It fails every time – yet Indians love to imagine that centralisation is a solution to the country’s problems. It happened with Nehru’s Planning Commission, which went from being a consulting body to one that allowed New Delhi to dictate to the states. And it is now happening to Modi’s Goods and Services Tax. The “One Nation, One Tax” meant to simplify India’s federal taxation structure is now so complicated, some exasperated politicians are talking of returning back to the old system again.
Thursday saw GST receive a particularly significant blow, as the Union government made it clear that it would be reneging on the promise to pay states the compensation promised to them at the time India changed its taxation systems. Introduced in July 2017, the GST subsumed nearly all indirect taxes collected by states and the Union. To persuade states to move to the new regime, the Centre promised to cover the shortfall in their tax revenues for five years through a new GST compensation cess.
For 2020-’21, the gap between projected tax revenues and GST collections for all states is stunning: Rs 3 lakh crore. In comparison the GST compensation cess, meant to bridge this gap, is projected to generate only Rs 65,000 crore. This leaves the states short of Rs 2.35 lakh crore.
Evading its responsibility
Rather than step up and make up this shortfall, the Modi government has washed its hands off the matter. On Thursday, as part of the GST Council meeting, the Union suggested that states make up the shortfall by borrowing from the Reserve Bank of India. Currently, the exact details of how this borrowing would be facilitated have not been spelt out, with the Kerala Finance Minister complaining that the scheme proposed by the Centre actually stopped the states from borrowing the entire shortfall amount.
The Union government also made a distinction between the shortfall due to the introduction of GST and that caused by the Covid crisis. It put the former number at Rs 97,000 crore and that caused by both, it argued, was Rs 2.35 lakh crore. The Union finance minister Nirmala Sitharam called it an “act of God” thus arguing that it was not GST itself that was responsible for this massive shortfall.
Except this seems more an excuse than fact. It was clear in 2019, months before the first coronavirus case, that compensation would fall short, with the GST Council even discussing the matter in September. In fact, GST has struggled right from the start compared to the tax regime it replaced.
To understand why the Union government’s stand is so problematic, we need to go back to why the concept of compensation was introduced in the first place.
In theory, the GST would generate as much revenue as the previous tax regime. However, the new regime meant that consumption, not manufacturing, would be the point of tax – which meant manufacturing states would lose out. Tamil Nadu, for example, was vociferously against the very idea of a GST.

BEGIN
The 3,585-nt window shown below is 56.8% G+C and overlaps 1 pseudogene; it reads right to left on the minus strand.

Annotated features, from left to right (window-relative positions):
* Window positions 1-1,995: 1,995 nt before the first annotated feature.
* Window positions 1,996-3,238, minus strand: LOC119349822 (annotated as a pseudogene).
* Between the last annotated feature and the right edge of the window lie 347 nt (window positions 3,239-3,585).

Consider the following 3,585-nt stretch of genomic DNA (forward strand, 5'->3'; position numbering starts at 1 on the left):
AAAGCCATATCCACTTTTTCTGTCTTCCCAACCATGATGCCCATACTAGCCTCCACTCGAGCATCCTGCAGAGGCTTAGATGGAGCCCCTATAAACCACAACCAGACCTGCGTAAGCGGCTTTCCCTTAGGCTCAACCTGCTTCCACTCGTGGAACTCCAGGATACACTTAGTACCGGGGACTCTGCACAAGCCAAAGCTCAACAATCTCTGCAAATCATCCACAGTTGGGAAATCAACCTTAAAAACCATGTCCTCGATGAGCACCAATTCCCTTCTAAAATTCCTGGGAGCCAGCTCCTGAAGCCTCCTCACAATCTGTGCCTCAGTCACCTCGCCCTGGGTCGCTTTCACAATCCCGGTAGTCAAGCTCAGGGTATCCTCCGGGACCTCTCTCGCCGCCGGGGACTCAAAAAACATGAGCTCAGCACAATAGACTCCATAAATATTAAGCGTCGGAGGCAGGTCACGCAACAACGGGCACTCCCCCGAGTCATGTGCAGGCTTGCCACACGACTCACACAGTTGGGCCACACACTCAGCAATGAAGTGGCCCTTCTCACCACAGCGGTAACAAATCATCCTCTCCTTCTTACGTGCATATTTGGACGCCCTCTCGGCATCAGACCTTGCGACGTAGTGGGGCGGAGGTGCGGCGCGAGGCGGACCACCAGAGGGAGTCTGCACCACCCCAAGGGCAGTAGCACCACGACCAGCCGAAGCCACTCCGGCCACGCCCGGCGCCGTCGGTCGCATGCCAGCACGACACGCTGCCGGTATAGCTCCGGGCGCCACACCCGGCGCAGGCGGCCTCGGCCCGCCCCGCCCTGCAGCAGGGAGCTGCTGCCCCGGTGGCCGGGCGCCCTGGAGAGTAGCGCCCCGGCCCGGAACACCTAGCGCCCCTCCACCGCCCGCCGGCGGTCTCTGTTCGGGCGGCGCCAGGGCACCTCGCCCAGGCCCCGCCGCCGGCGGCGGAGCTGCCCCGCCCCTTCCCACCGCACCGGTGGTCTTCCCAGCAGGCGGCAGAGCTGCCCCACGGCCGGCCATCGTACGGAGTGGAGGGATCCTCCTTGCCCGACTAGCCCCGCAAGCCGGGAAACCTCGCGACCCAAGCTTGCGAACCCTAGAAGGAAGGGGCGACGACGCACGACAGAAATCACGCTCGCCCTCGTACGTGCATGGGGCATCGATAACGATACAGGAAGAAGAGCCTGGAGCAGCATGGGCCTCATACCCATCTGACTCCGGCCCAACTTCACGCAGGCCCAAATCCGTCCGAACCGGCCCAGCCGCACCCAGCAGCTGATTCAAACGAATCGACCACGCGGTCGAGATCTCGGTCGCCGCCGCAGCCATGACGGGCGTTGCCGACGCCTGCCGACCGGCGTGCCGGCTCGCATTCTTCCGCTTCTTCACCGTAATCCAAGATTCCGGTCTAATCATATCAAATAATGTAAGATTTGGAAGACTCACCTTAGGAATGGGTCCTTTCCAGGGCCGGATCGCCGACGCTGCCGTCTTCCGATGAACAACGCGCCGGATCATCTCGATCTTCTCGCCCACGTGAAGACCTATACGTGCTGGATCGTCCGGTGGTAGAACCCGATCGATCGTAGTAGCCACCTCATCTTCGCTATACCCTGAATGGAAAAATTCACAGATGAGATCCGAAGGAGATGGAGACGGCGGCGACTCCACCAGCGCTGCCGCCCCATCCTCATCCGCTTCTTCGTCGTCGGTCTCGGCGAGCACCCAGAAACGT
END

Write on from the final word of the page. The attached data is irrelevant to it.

It was to assuage these states that the idea of compensation was mooted. To make this promise watertight, the idea of compensation was both written into the Constitution and its finer details passed by way of central legislation. It was assumed that state revenues would grow at a rate of 14% year-on-year on a base of the state’s tax revenue in 2015-’16. Any gap between this projection and actual GST revenue would be the compensation. This would be financed by way of a special compensation cess, levied over and above the GST on sin (for example, tobacco) or luxury goods (for example, SUVs).
That the rate of growth for the GST revenue projection was hard-wired rather than be linked to economic growth was unusual. While a proposal to link the rate of growth of projected GST revenue to GDP growth was discussed in the GST Council on October 2016, it was not eventually taken up. Assuming state revenues would grow by 14% was – even at the time – absurd. The GDP growth rate for 2015-’16 and 2016-’17, for example, was far short of that figure at 10.5% and 11.8%, respectively. Since then, things have become much worse with a growth of 4.2% in 2019-’20 and a significant GDP contraction expected in this financial year due to Covid-19.
A carrot for the states
So why was the GST compensation fixed so high? While it was called “compensation”, it actually served a dual purpose: it was so generous that it acted like an incentive for states to accept the GST.
While GST has been forcefully opposed by the states in the previous Manmohan Singh-led Union government – including by Gujarat chief minister Narendra Modi – this opposition melted away when cash-strapped states saw this juicy carrot dangled before their eyes. In effect, states were ready to barter their powers of taxation for the short-term promise of increased revenues. Given how sought after the power to tax is in modern politics, this was, to say the least, unusual. But with states cash-strapped, this gave parties ruling them a chance to spurge for the next election. Even Tamil Nadu – the most recalcitrant state when it came to GST – was happy with this windfall.